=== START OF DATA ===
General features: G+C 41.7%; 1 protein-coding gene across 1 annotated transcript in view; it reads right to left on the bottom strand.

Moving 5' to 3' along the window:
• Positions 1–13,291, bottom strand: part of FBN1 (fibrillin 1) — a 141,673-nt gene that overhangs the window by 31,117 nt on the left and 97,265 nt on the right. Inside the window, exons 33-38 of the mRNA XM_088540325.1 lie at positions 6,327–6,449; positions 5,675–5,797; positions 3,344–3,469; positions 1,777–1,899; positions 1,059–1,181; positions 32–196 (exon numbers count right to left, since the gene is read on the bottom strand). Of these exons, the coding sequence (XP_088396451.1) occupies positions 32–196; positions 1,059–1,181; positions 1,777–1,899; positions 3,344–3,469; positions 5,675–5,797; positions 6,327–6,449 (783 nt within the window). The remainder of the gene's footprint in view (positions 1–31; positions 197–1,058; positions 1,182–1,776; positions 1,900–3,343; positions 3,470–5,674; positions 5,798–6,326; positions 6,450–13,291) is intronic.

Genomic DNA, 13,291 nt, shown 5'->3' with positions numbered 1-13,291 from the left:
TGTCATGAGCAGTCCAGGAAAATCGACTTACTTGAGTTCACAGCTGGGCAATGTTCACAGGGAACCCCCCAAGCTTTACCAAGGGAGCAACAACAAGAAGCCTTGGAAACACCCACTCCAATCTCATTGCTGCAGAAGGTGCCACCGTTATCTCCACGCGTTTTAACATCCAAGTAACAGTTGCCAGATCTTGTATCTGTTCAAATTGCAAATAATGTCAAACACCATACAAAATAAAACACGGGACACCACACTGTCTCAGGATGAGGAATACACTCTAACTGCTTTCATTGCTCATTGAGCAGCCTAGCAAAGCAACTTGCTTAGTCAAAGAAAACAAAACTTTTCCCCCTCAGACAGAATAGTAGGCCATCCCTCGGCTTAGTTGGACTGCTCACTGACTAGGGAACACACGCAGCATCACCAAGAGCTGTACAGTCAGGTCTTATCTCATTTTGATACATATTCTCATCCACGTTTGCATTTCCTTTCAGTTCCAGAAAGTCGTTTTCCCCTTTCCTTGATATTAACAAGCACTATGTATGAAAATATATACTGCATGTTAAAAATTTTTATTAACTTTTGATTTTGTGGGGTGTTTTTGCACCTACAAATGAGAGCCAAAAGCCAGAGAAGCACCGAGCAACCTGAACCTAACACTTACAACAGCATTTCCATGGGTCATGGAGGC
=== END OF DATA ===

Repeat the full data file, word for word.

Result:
General features: G+C 41.7%; 1 protein-coding gene across 1 annotated transcript in view; it reads right to left on the bottom strand.

Moving 5' to 3' along the window:
• Positions 1–13,291, bottom strand: part of FBN1 (fibrillin 1) — a 141,673-nt gene that overhangs the window by 31,117 nt on the left and 97,265 nt on the right. Inside the window, exons 33-38 of the mRNA XM_088540325.1 lie at positions 6,327–6,449; positions 5,675–5,797; positions 3,344–3,469; positions 1,777–1,899; positions 1,059–1,181; positions 32–196 (exon numbers count right to left, since the gene is read on the bottom strand). Of these exons, the coding sequence (XP_088396451.1) occupies positions 32–196; positions 1,059–1,181; positions 1,777–1,899; positions 3,344–3,469; positions 5,675–5,797; positions 6,327–6,449 (783 nt within the window). The remainder of the gene's footprint in view (positions 1–31; positions 197–1,058; positions 1,182–1,776; positions 1,900–3,343; positions 3,470–5,674; positions 5,798–6,326; positions 6,450–13,291) is intronic.

Genomic DNA, 13,291 nt, shown 5'->3' with positions numbered 1-13,291 from the left:
TGTCATGAGCAGTCCAGGAAAATCGACTTACTTGAGTTCACAGCTGGGCAATGTTCACAGGGAACCCCCCAAGCTTTACCAAGGGAGCAACAACAAGAAGCCTTGGAAACACCCACTCCAATCTCATTGCTGCAGAAGGTGCCACCGTTATCTCCACGCGTTTTAACATCCAAGTAACAGTTGCCAGATCTTGTATCTGTTCAAATTGCAAATAATGTCAAACACCATACAAAATAAAACACGGGACACCACACTGTCTCAGGATGAGGAATACACTCTAACTGCTTTCATTGCTCATTGAGCAGCCTAGCAAAGCAACTTGCTTAGTCAAAGAAAACAAAACTTTTCCCCCTCAGACAGAATAGTAGGCCATCCCTCGGCTTAGTTGGACTGCTCACTGACTAGGGAACACACGCAGCATCACCAAGAGCTGTACAGTCAGGTCTTATCTCATTTTGATACATATTCTCATCCACGTTTGCATTTCCTTTCAGTTCCAGAAAGTCGTTTTCCCCTTTCCTTGATATTAACAAGCACTATGTATGAAAATATATACTGCATGTTAAAAATTTTTATTAACTTTTGATTTTGTGGGGTGTTTTTGCACCTACAAATGAGAGCCAAAAGCCAGAGAAGCACCGAGCAACCTGAACCTAACACTTACAACAGCATTTCCATGGGTCATGGAGGC